Arkansas angler and fishing expert Billy Murray shares his extensive knowledge of the Diamond Lakes of Arkansas
The Dutchess and the Duke with Greg Ashely and Bryan Frazier
9 p.m., Thursday, Dec.10
Jesse Lortz sings in a country baritone somewhere between Jagger at his gentlest and Stephin Merritt on allergy medicine. He's the Duke. Kimberly Morrison is the Dutchess. She sings harmonies that are equal parts sweet and sad. Their arrangements evoke classic pop — “Between Buttons”-era Stones, mid-period Kinks, the Animals — warm, and stripped-down, full of simple, lasting melodies.
But lyrically there's a dark undercurrent. Lortz, a veteran of the Seattle garage-punk scene, writes nakedly emotional and confessional songs. The band's debut, “She's the Dutchess, He's the Duke,” finds him angry and resentful, meditating on the past. “But you put this pain in my heart / and you put this shame in my soul / and you wrapped your memory around me / so I wouldn't die in the rain and the cold,” he sings on “Mary,” the B-side of the band's first single that led Hardly Art, the Sub Pop sister label, to sign the duo even before seeing it live.
The Dutchess and the Duke's new album, “Sunrise/Sunset,” captures Lortz in a new place — he and his wife recently had a child — but unable to shake his demons. In one of the album's most affecting songs, “Let It Die,” Lortz makes no bones about his anxiety: “In the bed, my woman lies sweetly with a love that I just can't see / Inside there's a little child now, with a heart and soul that's free.” Later, he sings, “I could hide from the life I chose” and “I could keep what's left of me.”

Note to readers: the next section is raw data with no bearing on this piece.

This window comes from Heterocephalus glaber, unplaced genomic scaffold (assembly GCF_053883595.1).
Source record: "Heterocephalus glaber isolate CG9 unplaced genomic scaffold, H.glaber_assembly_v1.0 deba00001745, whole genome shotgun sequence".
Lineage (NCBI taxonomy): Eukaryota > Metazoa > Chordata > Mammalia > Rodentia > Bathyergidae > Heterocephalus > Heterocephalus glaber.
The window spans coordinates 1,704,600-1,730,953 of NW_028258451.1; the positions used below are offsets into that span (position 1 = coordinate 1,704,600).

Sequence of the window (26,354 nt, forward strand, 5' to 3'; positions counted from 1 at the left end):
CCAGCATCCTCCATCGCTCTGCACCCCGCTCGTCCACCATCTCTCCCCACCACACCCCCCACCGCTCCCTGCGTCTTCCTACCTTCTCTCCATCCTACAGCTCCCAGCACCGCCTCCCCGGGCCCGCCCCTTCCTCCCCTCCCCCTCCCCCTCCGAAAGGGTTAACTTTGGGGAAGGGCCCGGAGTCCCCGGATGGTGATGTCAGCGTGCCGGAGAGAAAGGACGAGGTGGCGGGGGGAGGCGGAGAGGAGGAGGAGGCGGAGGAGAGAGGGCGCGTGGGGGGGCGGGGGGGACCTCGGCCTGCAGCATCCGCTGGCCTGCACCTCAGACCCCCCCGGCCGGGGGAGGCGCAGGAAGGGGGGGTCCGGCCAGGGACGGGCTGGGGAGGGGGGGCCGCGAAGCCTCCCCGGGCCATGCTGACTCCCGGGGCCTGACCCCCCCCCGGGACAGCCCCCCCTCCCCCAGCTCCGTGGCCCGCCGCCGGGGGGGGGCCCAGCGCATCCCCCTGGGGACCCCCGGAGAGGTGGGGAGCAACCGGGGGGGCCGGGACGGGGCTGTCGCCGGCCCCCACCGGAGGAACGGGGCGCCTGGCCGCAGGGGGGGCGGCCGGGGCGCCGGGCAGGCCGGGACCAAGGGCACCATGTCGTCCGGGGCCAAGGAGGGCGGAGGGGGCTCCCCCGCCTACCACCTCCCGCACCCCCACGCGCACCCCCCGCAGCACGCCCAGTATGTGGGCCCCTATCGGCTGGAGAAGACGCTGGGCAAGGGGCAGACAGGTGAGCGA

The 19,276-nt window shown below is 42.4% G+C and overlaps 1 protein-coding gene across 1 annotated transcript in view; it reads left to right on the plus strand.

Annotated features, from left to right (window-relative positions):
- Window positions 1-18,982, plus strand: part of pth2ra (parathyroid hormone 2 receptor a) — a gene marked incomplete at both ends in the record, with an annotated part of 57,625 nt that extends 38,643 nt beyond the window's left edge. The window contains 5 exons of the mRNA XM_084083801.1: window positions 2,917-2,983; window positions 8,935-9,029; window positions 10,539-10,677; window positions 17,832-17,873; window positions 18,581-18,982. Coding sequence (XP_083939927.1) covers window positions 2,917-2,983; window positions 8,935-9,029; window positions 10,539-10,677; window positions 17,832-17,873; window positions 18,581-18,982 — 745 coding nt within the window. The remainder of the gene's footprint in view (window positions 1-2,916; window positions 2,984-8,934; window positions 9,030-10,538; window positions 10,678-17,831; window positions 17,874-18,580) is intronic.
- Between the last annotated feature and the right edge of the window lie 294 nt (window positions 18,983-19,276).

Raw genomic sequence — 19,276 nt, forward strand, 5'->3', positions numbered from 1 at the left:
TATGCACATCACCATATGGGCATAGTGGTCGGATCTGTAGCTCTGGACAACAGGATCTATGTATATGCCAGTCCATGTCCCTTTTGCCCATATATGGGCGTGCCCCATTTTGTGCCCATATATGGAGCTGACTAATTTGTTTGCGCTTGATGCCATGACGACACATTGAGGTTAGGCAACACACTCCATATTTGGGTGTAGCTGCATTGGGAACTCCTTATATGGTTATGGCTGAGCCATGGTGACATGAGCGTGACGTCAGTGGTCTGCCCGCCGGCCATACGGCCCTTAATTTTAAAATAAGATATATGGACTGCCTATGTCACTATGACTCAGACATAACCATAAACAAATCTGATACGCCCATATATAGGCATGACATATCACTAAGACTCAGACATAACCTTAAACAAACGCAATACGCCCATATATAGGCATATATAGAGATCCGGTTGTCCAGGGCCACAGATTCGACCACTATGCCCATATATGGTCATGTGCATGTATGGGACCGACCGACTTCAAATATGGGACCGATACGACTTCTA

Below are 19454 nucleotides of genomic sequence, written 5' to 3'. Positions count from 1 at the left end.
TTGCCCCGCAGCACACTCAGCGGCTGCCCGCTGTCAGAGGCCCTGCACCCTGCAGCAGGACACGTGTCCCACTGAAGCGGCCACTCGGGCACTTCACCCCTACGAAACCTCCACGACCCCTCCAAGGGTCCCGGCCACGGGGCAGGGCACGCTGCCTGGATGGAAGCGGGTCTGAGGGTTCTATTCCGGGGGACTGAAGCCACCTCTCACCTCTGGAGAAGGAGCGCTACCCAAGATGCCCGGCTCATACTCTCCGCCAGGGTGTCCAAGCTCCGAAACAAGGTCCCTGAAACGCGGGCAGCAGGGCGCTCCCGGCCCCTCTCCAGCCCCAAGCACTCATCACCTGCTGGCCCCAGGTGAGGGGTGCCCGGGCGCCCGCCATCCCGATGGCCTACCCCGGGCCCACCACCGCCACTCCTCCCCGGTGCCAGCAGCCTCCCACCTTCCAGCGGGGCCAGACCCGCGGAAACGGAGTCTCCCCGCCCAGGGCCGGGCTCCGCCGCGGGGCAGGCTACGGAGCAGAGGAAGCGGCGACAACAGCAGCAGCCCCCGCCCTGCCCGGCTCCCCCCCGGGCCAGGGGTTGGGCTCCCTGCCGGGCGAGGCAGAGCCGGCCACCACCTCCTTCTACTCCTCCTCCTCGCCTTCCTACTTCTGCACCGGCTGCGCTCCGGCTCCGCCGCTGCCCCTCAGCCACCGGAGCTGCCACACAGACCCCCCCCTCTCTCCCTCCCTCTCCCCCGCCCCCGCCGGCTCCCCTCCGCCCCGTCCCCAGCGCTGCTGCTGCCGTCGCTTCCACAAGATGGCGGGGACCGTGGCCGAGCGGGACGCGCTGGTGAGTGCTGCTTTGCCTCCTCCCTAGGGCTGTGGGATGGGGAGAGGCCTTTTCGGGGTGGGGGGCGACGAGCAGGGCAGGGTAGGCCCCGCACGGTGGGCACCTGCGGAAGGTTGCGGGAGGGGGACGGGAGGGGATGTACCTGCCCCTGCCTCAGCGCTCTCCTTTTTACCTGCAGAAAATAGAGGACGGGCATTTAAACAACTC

Asked if his lyrics have ever gotten him in trouble, Lortz laughs. “Definitely. A lot of times. But that means the songs are doing what they're supposed to do.”
When Lortz and Morrison toured for the first time as the Dutchess and the Duke last year, they kept things really intimate, performing without amplification, often on the floor, sometimes sitting Indian-style, sometimes even lying down. This go-round, behind “Sunrise/Sunset,” which trades the first album's acoustic guitars and handclaps for occasional electric guitar and actual drums, Lortz and Morrison bring friends. On this leg, they're joined by Jered Gummere and Melissa Elias of Chicago indie-punks the Ponys.
Greg Ashley produced “Sunrise/Sunset” in his Oakland studio, and he opens for the Duke and Dutchess at Sticky Fingerz. The Texas-born multi-instrumentalist has made a name for himself in the Bay Area pysch-rock scene, fronting the Mirrors and, more recently, Gris Gris. Local singer/songwriter Bryan Frazier also shares the bill.